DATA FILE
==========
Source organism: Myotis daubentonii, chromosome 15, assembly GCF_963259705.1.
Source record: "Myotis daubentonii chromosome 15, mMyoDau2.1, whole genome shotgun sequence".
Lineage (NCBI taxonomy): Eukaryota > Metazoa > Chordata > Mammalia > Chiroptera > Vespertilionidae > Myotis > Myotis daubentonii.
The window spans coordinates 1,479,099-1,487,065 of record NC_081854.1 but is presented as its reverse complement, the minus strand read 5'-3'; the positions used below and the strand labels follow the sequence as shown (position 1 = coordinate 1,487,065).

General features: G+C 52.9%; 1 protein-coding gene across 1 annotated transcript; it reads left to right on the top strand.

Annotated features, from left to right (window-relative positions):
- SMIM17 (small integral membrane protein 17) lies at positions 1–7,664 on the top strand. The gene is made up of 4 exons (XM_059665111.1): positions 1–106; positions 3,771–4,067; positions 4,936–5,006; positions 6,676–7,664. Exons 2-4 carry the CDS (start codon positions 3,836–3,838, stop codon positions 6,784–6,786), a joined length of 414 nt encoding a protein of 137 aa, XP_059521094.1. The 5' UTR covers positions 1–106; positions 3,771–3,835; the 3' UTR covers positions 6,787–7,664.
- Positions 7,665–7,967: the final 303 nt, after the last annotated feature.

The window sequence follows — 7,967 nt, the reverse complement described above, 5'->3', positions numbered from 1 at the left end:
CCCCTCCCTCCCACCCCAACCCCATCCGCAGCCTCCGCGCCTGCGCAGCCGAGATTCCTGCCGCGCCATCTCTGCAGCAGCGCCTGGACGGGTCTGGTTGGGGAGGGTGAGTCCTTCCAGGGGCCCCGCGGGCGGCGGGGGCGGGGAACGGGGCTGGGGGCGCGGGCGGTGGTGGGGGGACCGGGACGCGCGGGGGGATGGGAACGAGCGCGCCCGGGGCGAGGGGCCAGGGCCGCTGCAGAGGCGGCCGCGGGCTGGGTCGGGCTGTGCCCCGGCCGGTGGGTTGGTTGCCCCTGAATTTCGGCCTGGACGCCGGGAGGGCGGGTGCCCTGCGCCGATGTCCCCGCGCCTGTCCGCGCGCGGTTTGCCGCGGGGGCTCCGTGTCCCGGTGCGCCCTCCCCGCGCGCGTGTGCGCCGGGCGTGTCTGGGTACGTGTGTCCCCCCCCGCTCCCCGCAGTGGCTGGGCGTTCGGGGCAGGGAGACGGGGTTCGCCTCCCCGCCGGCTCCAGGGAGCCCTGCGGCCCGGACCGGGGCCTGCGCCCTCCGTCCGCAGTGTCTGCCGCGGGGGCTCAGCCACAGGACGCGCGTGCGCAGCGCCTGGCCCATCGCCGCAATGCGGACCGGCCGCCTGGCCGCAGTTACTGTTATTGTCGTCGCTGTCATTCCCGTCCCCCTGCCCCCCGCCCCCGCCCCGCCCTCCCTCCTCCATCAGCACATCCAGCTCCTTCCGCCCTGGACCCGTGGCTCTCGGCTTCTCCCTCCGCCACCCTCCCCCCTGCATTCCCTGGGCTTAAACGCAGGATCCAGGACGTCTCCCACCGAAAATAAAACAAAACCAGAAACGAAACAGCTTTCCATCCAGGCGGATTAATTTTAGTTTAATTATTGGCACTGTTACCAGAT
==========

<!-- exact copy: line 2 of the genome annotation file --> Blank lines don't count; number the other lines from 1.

Source record: "Myotis daubentonii chromosome 15, mMyoDau2.1, whole genome shotgun sequence".